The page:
- The Washington Times - Tuesday, July 30, 2013

Standardized test scores for D.C. public and charter schools are the highest they have been in six years, an accomplishment officials on Tuesday said should be applauded but also serve as motivation to continue to raise the bar.

The D.C. office of the state superintendent of education released the 2013 Comprehensive Assessment System scores, showing that 48.4 percent of public school students were proficient in math and reading while 55.8 percent of charter school students were at a proficiency level.

“This is a day for all of us to be proud of the direction we’ve taken in the city,” said Deputy Mayor for Education Abigail Smith, addressing a crowded auditorium at Kelly Miller Middle School in Northeast. “But we haven’t arrived. We are not where we need to be and none of us would suggest that we are.”

Results from the comprehensive testing show 51.3 percent of all students in the District are performing at proficient levels, a 4 percent rise from 2012 and a 17.8 percent rise since 2007. Math proficiency levels increased 3.9 percent to 53.0 percent, while reading scores rose 4.1 percent to a 49.5 percent proficiency level. In 2007, scores for both math and reading were below 37 percent proficiency.

“Statewide proficiency is far too low,” D.C. Mayor Vincent C. Gray said. “This isn’t an easy path. It’s hard work every day. These results come at a turning point for education in the city.”

The District adopted the Common Core State Standards Initiative in 2010 and is in the midst of a five-year effort which includes an emphasis on reading and math. Forty-five states, the District and several U.S. territories use the Common Core standards as a way to measure education, although a number of states in recent months have expressed doubts about the curriculum.

There is no national assessment to compare the District’s Common Core standards to those of other states, but the National Assessment of Educational Progress report card provides a general view of where the District’s fourth- and eighth-grade students compare to comparable cities.

Information provided by the Council of the Great City Schools showed that from 2007 to 2011, the District saw a 9 percent and 7 percent increase in math proficiency for its fourth- and eighth-graders, respectively. Baltimore saw a 4 percent rise in its fourth-grade math scores, and a 3 percent bump for its eighth-grade math scores. Boston reported a 6 percent increase at the fourth-grade level for its math tests and a 7 percent increase for eighth-graders.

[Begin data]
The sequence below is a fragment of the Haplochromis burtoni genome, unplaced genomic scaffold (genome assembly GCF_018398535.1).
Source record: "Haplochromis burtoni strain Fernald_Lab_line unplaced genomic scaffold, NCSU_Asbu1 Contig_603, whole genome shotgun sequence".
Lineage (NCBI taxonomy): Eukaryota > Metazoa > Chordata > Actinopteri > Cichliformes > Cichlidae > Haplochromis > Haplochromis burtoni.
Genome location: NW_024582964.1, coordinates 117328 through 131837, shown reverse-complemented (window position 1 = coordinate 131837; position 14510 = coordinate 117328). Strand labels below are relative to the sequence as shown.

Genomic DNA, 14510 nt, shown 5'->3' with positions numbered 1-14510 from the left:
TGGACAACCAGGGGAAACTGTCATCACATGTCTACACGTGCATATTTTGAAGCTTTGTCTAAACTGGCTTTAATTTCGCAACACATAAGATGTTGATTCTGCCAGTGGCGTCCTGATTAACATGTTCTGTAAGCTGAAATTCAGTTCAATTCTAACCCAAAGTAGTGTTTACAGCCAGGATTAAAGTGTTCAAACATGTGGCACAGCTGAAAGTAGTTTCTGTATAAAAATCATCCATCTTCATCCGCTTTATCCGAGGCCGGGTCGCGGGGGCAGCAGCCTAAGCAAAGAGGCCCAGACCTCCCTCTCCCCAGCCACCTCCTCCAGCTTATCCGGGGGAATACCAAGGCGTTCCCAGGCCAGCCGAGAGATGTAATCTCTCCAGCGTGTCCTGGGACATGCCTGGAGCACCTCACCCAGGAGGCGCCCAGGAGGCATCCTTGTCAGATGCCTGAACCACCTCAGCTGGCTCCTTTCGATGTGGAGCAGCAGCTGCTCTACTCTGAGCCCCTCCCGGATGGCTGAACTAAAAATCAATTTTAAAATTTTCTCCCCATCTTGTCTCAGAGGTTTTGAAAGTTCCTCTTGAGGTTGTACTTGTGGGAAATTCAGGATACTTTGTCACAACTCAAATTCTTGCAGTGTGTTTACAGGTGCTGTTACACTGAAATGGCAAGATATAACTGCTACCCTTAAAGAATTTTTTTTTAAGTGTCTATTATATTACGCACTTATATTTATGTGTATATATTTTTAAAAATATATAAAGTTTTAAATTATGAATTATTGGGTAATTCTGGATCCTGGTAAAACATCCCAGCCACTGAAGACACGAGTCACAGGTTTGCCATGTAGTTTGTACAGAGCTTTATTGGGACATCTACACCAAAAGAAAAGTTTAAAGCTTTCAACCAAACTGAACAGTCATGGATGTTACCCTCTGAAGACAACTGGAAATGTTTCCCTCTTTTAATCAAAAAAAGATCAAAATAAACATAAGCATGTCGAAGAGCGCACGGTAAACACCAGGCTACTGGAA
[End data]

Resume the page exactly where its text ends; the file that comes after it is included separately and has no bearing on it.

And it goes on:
The District test results also showed between 4 percent and 5 percent improvements in math scores for economically disadvantaged groups, English language learners and special-education students. Reading proficiency for those same groups improved roughly 3 percent to 5 percent.

“There is no way to deny that the announcement today is indeed very good news,” said Michael Casserly, executive director of the Council of the Great City Schools. “Their gains are substantial and sharp in both reading and mathematics. The work that they have done to improve reading and literacy is clearly paying off. I think that’s the bottom line: Results like this do not happen by accident.”

The overall goal of the District is to have 75 percent proficiency in reading and math, and 5 percent overall growth each year.

“Education really is an endurance sport,” said Maria Ferguson, executive director of the Center for Education Policy. “Most people have an unrealistic timeline of how education happens.”

This year’s testing window was April 22 to May 3, and school officials said that of the 80,231 students enrolled in the District’s public and charter schools, 32,838 students — or 41 percent — took the test. Of those students, about 20,000 of them are in traditional public schools.

Students from third grade to 10th grade were tested, and results showed that every grade improved its math and reading scores from last year, except for seventh-grade math scores, which dropped by less than half of 1 percent.

“We still have a long way to go, but I’m excited about what’s ahead,” D.C. Public Schools Chancellor Kaya Henderson said.

Tuesday’s announcement was optimistic, a far cry from the past two years, which were marred by a cheating scandal.

A USA Today report found that several teachers helped students choose the right answers or flouted security protocols in April 2011. The inspector general’s office ruled that the issue was not widespread, but at least one teacher was fired and the District was strongly encouraged to adopt new standards of security for test booklets and testing areas.

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